I have both Scangauge and Engine Watchdog fitted to my Toyota 200 TTD and I see big differences in the two temps. The Watchdog is fitted to the engine dip stick bolt on thee exhaust side of the right cylinder head and, depending on driving conditions, can read either lower or higher temps to the coolant temp on the Scangauge.

The largest difference was after towing my nearly 3 tonne van up Brown Mountain in southern NSW. This is a climb that required plenty of 1st gear work out of the corners so the car does work probably as hard as it ever would. The difference in temp was 93 coolant temp and 125 on the watchdog.

I chose this location for the watchdog as it would most probably be the area that gained temp the quickest should there be a sudden and catastrophic failure of the cooling system, and therefore the most likely early warning of this failure, as this area is the closest that I could reasonably access to the hottest parts of the engine (apart from the exhaust manifolds).

Never rely on the original manufacturers temp gauge as 1/ if you lose coolant the gauge will show cold (they only measure WATER temp) and 2/ they are deliberately designed NOT to show the temperature changes that do normally occur during different engine loadings and operation (in my Toyota there is no change to the original gauge reading between 60 and 95 deg coolant temp as shown on the Scangauge)

Hope this helps
AnswerID: 530290

Follow Up By: MEMBER - Darian, SA - Friday, Apr 11, 2014 at 09:31

Friday, Apr 11, 2014 at 09:31
Another example of that philosophy (not showing the driver the actual coolant temperature) went further for us with my wife's new Mazda CX5 - no temperature gauge at all ! - one is simply advised that the coolant is cold, or too hot.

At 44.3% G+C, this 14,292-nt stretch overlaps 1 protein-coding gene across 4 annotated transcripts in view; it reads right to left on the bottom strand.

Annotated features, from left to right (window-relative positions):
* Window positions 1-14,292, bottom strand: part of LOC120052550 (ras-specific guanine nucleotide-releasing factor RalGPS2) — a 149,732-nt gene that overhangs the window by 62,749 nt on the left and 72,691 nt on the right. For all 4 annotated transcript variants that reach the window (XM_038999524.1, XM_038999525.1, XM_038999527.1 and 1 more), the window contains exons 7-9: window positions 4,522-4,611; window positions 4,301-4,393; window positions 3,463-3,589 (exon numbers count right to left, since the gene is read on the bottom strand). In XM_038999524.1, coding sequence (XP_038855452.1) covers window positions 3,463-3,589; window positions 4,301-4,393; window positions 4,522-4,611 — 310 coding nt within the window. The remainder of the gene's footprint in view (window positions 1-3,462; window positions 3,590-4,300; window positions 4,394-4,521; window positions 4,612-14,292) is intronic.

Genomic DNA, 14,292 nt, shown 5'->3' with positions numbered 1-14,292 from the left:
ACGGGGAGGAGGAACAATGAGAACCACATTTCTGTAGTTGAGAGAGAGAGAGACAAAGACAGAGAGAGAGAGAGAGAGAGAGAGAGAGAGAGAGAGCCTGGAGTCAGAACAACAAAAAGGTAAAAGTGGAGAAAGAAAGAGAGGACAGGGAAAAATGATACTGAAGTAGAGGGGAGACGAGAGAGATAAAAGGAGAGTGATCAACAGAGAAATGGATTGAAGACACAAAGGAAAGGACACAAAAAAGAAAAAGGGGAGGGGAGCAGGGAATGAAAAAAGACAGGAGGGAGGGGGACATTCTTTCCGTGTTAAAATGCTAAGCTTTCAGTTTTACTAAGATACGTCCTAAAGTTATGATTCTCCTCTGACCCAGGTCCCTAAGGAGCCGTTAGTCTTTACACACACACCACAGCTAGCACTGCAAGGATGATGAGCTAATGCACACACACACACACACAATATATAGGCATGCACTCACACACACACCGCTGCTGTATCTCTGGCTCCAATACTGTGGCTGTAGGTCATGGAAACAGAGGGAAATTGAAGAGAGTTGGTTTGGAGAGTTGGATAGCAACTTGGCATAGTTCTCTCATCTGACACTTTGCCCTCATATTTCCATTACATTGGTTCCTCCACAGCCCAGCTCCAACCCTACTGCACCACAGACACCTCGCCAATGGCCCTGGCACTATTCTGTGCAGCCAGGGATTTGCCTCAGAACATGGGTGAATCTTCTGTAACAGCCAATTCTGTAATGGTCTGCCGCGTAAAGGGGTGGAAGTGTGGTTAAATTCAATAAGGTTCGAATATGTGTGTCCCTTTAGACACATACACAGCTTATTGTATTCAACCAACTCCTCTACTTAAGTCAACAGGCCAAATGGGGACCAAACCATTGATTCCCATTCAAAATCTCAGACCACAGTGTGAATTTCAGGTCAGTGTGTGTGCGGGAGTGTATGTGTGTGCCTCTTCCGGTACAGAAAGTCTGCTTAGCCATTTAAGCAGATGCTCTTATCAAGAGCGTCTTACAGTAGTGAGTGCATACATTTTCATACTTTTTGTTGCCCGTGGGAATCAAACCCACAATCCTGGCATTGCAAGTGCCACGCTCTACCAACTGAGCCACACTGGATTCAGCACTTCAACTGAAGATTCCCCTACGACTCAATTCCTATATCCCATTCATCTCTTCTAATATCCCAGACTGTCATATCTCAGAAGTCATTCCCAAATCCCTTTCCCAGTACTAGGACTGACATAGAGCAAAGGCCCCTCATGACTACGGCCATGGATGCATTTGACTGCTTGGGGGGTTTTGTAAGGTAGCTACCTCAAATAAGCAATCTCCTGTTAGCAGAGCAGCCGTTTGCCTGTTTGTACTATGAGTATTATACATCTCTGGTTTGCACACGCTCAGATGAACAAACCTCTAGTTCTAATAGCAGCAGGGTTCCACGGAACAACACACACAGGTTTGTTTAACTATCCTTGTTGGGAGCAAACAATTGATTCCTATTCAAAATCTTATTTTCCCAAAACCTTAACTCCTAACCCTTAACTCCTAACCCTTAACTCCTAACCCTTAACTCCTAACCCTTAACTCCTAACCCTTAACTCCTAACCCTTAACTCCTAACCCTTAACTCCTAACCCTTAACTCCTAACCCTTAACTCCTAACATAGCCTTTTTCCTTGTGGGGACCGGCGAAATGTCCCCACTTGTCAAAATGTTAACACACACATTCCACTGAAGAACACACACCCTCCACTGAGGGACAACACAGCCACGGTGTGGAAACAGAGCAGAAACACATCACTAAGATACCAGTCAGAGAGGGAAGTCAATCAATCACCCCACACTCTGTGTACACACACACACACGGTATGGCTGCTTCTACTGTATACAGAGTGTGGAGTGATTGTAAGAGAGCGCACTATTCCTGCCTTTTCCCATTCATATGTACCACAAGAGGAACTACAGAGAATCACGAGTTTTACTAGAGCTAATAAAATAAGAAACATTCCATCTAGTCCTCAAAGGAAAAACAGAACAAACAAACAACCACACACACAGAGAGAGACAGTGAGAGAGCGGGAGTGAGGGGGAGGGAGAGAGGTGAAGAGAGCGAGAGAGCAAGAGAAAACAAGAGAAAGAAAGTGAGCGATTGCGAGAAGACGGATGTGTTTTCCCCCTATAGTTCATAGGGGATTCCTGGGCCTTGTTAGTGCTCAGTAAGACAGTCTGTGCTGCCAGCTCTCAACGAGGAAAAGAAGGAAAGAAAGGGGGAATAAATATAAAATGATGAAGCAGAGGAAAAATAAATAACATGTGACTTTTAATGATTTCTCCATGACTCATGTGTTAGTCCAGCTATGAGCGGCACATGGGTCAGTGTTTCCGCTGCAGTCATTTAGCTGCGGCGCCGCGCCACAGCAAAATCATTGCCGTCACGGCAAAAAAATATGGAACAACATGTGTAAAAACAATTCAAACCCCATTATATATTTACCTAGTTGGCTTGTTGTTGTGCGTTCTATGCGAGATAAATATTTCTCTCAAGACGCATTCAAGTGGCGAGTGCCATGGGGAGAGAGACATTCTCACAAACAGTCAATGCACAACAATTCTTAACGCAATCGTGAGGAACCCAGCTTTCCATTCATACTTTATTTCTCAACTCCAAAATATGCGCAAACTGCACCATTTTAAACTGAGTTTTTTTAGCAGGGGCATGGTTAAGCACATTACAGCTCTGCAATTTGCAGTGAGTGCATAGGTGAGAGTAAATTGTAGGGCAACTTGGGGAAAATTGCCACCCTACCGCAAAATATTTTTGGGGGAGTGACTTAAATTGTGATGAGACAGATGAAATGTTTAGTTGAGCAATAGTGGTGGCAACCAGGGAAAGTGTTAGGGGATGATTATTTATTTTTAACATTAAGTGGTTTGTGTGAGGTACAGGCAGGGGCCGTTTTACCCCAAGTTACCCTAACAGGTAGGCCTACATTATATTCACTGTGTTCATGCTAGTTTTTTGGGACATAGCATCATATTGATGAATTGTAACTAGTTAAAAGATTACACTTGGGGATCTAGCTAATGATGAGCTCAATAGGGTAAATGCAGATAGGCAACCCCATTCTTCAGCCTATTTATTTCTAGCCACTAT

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Follow Up By: cruiser 3 - Friday, Apr 11, 2014 at 09:42

Friday, Apr 11, 2014 at 09:42
Hi Athol
I bet you were glad that you had scan gauge as well otherwise seeing 125 on the watchdod would have been worrying.
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Follow Up By: Athol W1 - Friday, Apr 11, 2014 at 13:23

Friday, Apr 11, 2014 at 13:23
Cruiser 3
Yes, each system serves its own purpose. I also closely watch the auto trans temp with the scangauge, and keep the temp down as much as possible by prudent use of the gears.
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Reply By: MEMBER - Darian, SA - Friday, Apr 11, 2014 at 09:45

Friday, Apr 11, 2014 at 09:45
My watchdog sensor is bolted to the front of the head (on the side, behind a small shield). Fluctuations from easy driving to very hard working are probably in the range 78C - 88C at that point. I have the alarm threshhold set at low 90's I think - it always rises when the motor is turned off. But as mentioned above, I too think that the Toyota heavies have plenty of cooling capacity in reserve - I've towed across the Nullarbor in 42C at about 75-80kph and the cooling system was stable throughout, despite the air conditioning being on and having the bullbar/spotlights/winch obstructions in front of the radiator. Also as mentioned.... my factory temperature gauge too seems designed to stay mid zone, until a dramatic rise in coolant temperature occurs, so its a poor guide to fluctuations.
AnswerID: 530293

Follow Up By: cruiser 3 - Friday, Apr 11, 2014 at 10:17

Friday, Apr 11, 2014 at 10:17
Thanks for your reply Darian.
Like you I travelled the Nullabor towing a van and was told by the attendant at Balladonia servo that it was mid 40's. That was before Engine Watchdog was fitted but all was well.

it seems that a 10 deg varience is quite normal under conditions from normal to heavy loads.

My observations show some situations such as idling after highway running cause further increased temps (see my reply below)
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Reply By: cruiser 3 - Friday, Apr 11, 2014 at 10:06

Friday, Apr 11, 2014 at 10:06
To Athol and Erad.

your replies are appreciated. it shows that different locations show different reading but the main thing i think is we can monitor changes in temp.

My watchdog is fitted to an 80 series landcruiser and is located on the head near the outlet to the thermostat.